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  • Tony Hawk Ride, First (and last) Impression

    Posted on March 15th, 2010 Shawn No comments

    Let’s set the scenario. It’s Christmas afternoon.  My youngest brother has received Tony Hawk’s Ride for Xbox 360 as one of his gifts.  He brings it over my house to try it out on my 54″ plasma TV.  The family (age ranges 3 – 55) all take their seats on the sectional couch, as my brother plops the Ride board on the carpet in front of the TV. My brother has already tried the game out at his house, and warns us that it’s impossible to do any tricks.  So, now we fire up the Xbox 360…

    Graphics and sound are good, I’ve seen better but not complaining. My youngest brother (the one who got it as a gift) takes 10+ minutes getting the board calibrated for my TV. Calibration (in general) really sucks, especially for the non-gamer or very casual gamer. Things get calibrated and it’s Ride time. My brother likes to skateboard (real ones) and has a good sense of balance. He does OK for a rookie on this pseudo-board/game. Slips off the board a few times, and gives us all a little scare that he might fall on us or into the TV.  Keep in mind, the room we are playing in is big (2-3 times the size of an average living room), at 23″ x 23″ with the couch set back about 10″ from the TV.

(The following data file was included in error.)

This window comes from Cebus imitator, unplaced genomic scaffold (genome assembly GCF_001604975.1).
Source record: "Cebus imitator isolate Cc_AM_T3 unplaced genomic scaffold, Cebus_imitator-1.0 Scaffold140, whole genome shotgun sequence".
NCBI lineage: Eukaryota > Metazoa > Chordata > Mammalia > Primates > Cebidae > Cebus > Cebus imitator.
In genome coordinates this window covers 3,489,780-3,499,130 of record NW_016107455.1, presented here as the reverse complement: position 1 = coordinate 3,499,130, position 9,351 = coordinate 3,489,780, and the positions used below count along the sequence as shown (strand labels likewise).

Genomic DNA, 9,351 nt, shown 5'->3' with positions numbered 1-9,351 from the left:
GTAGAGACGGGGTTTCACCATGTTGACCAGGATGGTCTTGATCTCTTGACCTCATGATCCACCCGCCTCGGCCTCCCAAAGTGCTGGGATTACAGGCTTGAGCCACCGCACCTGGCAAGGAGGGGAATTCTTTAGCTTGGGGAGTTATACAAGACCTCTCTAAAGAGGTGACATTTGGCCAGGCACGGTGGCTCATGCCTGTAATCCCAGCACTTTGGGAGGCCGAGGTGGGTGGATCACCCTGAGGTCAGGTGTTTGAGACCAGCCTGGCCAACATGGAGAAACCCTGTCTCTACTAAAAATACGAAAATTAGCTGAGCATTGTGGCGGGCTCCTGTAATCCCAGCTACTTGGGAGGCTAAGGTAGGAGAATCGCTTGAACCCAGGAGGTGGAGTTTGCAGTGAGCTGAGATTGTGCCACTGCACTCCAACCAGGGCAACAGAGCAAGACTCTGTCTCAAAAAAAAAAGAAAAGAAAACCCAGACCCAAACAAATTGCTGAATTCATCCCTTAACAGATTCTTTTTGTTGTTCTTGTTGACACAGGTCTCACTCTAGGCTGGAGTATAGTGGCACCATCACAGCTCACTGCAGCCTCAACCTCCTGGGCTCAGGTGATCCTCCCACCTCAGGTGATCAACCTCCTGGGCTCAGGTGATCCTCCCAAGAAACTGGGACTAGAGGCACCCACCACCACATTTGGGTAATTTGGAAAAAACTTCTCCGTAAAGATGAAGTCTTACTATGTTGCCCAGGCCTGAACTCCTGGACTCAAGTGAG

Now, my middle brother steps up. He’s a bit more like me, a musician and a little clumsy on new things. He wobbles all over the place and falls off the board a few times. He comes within inches of the stereo system and TV, really putting some fear in me that something/someone is going to break with this game.

    So, the first takeaway  is Tony Hawk Ride is not a realistic game for home users.  Most people do not have a big enough or safe enough living room (game room) to set this up and play. My room is pretty big, and still gave us some worries.

    Now compare it to the Wii Balance Board for Wii Fit.  Yes, there are similarities. You need some space, to need to keep balance.  A difference with Ride, is you actually move the board around the floor with your feet.  The Wii Fit Balance Board is stationary, not requiring nearly the footprint or balance of the Ride board.

    A second observation from the onlookers was the watching experience. No one was overly excited to watch someone play. No one was overly excited to give the game a try. Why was that? Maybe the excitement of Christmas day was overwhelming for everyone. Maybe everyone was worried about someone falling into the TV? Maybe it looked too confusing and intimidating. I can say, the watching experience wasn’t compelling enough for most people (including myself) to get off the couch and try it out.

    To sum up my first impression of Tony Hawk Ride.

    • The majority of players will not have a space large enough (safe enough) to set up the Ride board. That is a huge killer to this game.
    • The game play wasn’t compelling enough to just about anyone in the room (young or old). I guess the game play just didn’t grab enough people to give it a shot.

    My brother returned the game and used the money to buy Modern Warfare 2….he plays that game constantly.

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